Here is a review since I have several writer friends hooked up with me here who might want to know (wait no longer Roxy!) Pro: It does give some good ideas for structure, and makes me want to read more about screenwriting. I can see how it can help a person like me who is all over the place set up some firm guidelines and actually, possibly finish a book. In fact, it makes it look kind of easy. Cons: 1)I am not writing a movie. This is very specific to an exact 110 page screenplay. The structure ...more
Nov 04, 2010 Ann rated it 5 of 5 stars  ·  review of another edition
Recommends it for: Fiction writers of any kind
Shelves: non-fiction, writing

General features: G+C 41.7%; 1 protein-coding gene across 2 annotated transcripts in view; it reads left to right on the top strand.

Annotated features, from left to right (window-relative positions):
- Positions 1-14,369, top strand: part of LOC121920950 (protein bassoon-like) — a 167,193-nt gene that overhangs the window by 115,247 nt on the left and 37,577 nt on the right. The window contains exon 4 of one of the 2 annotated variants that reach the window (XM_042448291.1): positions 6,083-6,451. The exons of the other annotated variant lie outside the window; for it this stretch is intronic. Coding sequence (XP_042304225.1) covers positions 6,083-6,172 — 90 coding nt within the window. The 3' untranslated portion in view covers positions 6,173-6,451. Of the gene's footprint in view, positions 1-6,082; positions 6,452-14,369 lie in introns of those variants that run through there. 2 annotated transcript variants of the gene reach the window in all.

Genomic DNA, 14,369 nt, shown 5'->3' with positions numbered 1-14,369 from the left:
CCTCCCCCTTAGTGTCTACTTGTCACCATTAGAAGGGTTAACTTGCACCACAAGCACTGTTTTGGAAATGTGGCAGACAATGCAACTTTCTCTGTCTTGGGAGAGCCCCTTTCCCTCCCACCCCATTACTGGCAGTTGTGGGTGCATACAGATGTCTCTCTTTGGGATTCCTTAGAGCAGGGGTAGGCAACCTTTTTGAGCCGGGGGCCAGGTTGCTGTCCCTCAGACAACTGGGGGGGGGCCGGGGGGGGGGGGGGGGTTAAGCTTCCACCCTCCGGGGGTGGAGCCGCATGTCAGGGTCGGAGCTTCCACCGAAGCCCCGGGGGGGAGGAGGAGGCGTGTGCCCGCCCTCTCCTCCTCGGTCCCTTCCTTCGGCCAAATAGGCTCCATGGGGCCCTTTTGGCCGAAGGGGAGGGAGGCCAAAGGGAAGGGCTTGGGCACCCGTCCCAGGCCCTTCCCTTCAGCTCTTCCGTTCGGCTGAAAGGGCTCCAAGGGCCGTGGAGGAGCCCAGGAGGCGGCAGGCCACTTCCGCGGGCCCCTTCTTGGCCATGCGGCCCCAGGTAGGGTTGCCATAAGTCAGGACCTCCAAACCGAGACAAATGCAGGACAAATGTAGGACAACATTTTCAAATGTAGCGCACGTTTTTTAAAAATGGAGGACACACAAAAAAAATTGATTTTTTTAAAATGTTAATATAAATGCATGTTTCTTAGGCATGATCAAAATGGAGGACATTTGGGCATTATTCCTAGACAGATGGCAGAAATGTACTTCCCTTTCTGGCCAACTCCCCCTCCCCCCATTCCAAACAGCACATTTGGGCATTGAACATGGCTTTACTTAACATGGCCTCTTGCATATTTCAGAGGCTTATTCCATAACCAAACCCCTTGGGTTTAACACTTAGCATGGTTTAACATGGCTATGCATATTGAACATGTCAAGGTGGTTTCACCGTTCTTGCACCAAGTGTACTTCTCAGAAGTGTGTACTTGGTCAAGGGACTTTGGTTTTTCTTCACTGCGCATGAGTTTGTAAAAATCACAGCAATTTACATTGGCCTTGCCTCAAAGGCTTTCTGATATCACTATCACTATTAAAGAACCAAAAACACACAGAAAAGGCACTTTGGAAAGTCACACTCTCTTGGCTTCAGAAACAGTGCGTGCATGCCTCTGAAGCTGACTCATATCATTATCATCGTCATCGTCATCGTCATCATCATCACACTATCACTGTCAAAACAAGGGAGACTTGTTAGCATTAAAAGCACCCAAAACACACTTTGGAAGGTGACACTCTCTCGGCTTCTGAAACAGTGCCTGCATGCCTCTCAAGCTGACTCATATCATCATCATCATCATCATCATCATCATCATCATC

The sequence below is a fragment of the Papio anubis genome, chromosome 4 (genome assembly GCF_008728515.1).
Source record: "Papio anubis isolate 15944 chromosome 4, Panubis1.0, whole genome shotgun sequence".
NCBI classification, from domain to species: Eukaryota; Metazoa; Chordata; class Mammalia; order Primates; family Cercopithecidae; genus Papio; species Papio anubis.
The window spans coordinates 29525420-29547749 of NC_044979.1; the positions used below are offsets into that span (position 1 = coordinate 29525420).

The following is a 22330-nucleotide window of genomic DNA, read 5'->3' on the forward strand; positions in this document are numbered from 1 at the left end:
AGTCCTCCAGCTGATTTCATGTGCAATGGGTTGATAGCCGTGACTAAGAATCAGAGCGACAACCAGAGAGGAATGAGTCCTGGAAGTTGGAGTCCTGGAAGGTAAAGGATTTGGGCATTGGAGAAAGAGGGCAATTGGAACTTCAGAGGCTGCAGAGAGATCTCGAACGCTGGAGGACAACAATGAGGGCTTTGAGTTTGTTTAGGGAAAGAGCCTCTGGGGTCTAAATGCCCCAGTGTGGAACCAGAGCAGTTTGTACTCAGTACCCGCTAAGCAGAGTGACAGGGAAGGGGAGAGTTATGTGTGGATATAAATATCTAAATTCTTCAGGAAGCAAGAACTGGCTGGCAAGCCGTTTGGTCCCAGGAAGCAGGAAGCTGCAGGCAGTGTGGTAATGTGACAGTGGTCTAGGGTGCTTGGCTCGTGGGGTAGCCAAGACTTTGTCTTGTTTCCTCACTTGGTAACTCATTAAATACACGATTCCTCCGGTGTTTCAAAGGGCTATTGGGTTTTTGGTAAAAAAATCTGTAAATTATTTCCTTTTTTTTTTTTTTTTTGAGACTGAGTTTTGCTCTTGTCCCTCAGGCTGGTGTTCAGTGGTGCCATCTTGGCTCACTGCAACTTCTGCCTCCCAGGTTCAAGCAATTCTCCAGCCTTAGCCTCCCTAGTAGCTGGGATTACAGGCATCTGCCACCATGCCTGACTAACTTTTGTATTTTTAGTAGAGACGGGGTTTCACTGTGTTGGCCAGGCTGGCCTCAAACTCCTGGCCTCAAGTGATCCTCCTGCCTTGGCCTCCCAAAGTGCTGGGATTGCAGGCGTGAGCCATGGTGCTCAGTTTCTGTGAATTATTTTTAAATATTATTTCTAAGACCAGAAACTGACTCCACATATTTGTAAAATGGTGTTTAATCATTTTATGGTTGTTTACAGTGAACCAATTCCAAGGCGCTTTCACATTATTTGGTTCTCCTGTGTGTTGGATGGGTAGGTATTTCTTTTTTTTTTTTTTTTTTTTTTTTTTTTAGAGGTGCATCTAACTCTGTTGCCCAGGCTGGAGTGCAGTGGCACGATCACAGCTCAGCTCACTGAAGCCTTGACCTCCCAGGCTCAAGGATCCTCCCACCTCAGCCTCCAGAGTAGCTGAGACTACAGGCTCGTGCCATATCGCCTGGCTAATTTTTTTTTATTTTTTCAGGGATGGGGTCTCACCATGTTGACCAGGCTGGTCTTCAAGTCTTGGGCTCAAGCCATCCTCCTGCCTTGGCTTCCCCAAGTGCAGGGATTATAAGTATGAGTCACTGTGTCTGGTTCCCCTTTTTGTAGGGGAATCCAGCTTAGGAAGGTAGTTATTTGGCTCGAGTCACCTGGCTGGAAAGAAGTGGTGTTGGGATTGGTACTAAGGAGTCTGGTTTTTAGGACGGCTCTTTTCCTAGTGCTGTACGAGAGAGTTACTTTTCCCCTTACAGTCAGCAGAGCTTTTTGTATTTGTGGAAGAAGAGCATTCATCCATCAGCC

I've read about half a dozen books on screenwriting, but most of those books focused on selling the screenplay. For some reason I've always been hesitant to read books that tell you how to write. But, this book got such fantastic reviews that I took a chance.

And boy, am I ever glad I did!! Far from telling you 'how to write' Snyder instead focuses on why screenplays must be structured the way they are, how to pump up your story, how to find problem areas and how to fix them.

Snyder starts at the
Jessica Bell
I'm not a screenwriter, I'm a novelist, and I tell you, this book has shed some light on so many things that I was aware of, but most times fobbed off. Everybody has their own process and there is never just one right way to plot a story, but this made me realize how much easier life would be if I followed a few hard plotting rules.

I want a whole wall dedicated to THE BOARD. Don't know what I'm talking about? Then read this book. You'll save yourself a lifetime of unnecessary rewrites.
Troy Blackford
This was a very enjoyable and informative read.